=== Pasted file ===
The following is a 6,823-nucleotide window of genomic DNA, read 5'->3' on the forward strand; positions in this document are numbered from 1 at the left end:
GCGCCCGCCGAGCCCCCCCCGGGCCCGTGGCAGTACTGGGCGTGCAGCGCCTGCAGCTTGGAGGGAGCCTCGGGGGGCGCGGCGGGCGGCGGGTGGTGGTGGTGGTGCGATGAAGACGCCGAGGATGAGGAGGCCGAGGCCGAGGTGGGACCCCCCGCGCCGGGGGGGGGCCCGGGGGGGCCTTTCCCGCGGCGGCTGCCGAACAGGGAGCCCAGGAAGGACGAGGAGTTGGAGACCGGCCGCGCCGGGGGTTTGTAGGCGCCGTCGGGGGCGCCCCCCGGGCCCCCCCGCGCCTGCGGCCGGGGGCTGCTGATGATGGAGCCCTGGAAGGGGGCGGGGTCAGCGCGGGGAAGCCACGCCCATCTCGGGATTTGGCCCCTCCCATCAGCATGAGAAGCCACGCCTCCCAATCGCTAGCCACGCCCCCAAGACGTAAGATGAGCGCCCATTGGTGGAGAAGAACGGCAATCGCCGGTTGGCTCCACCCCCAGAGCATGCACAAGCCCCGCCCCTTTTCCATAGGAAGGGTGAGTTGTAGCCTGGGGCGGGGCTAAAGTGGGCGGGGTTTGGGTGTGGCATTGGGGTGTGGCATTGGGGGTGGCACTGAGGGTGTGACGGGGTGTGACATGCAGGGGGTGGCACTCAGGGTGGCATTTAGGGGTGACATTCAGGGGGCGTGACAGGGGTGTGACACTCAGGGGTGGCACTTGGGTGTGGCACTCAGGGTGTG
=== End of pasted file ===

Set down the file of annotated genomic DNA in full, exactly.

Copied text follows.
The following is a 6,823-nucleotide window of genomic DNA, read 5'->3' on the forward strand; positions in this document are numbered from 1 at the left end:
GCGCCCGCCGAGCCCCCCCCGGGCCCGTGGCAGTACTGGGCGTGCAGCGCCTGCAGCTTGGAGGGAGCCTCGGGGGGCGCGGCGGGCGGCGGGTGGTGGTGGTGGTGCGATGAAGACGCCGAGGATGAGGAGGCCGAGGCCGAGGTGGGACCCCCCGCGCCGGGGGGGGGCCCGGGGGGGCCTTTCCCGCGGCGGCTGCCGAACAGGGAGCCCAGGAAGGACGAGGAGTTGGAGACCGGCCGCGCCGGGGGTTTGTAGGCGCCGTCGGGGGCGCCCCCCGGGCCCCCCCGCGCCTGCGGCCGGGGGCTGCTGATGATGGAGCCCTGGAAGGGGGCGGGGTCAGCGCGGGGAAGCCACGCCCATCTCGGGATTTGGCCCCTCCCATCAGCATGAGAAGCCACGCCTCCCAATCGCTAGCCACGCCCCCAAGACGTAAGATGAGCGCCCATTGGTGGAGAAGAACGGCAATCGCCGGTTGGCTCCACCCCCAGAGCATGCACAAGCCCCGCCCCTTTTCCATAGGAAGGGTGAGTTGTAGCCTGGGGCGGGGCTAAAGTGGGCGGGGTTTGGGTGTGGCATTGGGGTGTGGCATTGGGGGTGGCACTGAGGGTGTGACGGGGTGTGACATGCAGGGGGTGGCACTCAGGGTGGCATTTAGGGGTGACATTCAGGGGGCGTGACAGGGGTGTGACACTCAGGGGTGGCACTTGGGTGTGGCACTCAGGGTGTG